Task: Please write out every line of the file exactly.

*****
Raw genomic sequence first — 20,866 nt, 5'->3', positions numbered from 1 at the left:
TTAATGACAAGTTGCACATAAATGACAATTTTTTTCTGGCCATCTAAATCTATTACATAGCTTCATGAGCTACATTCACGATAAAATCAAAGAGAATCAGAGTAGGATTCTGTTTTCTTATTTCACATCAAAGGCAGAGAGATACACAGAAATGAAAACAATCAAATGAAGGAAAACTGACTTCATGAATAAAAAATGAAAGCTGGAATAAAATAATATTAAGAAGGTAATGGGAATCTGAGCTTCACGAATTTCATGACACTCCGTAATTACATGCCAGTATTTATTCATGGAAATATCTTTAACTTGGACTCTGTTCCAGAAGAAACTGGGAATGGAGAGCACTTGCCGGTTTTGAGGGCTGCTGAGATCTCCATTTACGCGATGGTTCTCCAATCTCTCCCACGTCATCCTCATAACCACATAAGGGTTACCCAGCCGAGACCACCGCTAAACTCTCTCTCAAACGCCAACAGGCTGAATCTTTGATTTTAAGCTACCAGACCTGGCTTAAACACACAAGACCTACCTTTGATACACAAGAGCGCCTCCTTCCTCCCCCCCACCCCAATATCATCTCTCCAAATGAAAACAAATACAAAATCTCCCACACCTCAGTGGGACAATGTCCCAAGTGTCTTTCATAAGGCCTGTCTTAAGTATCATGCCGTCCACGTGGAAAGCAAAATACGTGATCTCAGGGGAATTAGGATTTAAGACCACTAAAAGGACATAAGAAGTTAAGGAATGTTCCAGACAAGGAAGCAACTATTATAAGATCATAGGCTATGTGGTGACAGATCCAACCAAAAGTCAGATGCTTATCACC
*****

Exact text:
Raw genomic sequence first — 20,866 nt, 5'->3', positions numbered from 1 at the left:
TTAATGACAAGTTGCACATAAATGACAATTTTTTTCTGGCCATCTAAATCTATTACATAGCTTCATGAGCTACATTCACGATAAAATCAAAGAGAATCAGAGTAGGATTCTGTTTTCTTATTTCACATCAAAGGCAGAGAGATACACAGAAATGAAAACAATCAAATGAAGGAAAACTGACTTCATGAATAAAAAATGAAAGCTGGAATAAAATAATATTAAGAAGGTAATGGGAATCTGAGCTTCACGAATTTCATGACACTCCGTAATTACATGCCAGTATTTATTCATGGAAATATCTTTAACTTGGACTCTGTTCCAGAAGAAACTGGGAATGGAGAGCACTTGCCGGTTTTGAGGGCTGCTGAGATCTCCATTTACGCGATGGTTCTCCAATCTCTCCCACGTCATCCTCATAACCACATAAGGGTTACCCAGCCGAGACCACCGCTAAACTCTCTCTCAAACGCCAACAGGCTGAATCTTTGATTTTAAGCTACCAGACCTGGCTTAAACACACAAGACCTACCTTTGATACACAAGAGCGCCTCCTTCCTCCCCCCCACCCCAATATCATCTCTCCAAATGAAAACAAATACAAAATCTCCCACACCTCAGTGGGACAATGTCCCAAGTGTCTTTCATAAGGCCTGTCTTAAGTATCATGCCGTCCACGTGGAAAGCAAAATACGTGATCTCAGGGGAATTAGGATTTAAGACCACTAAAAGGACATAAGAAGTTAAGGAATGTTCCAGACAAGGAAGCAACTATTATAAGATCATAGGCTATGTGGTGACAGATCCAACCAAAAGTCAGATGCTTATCACC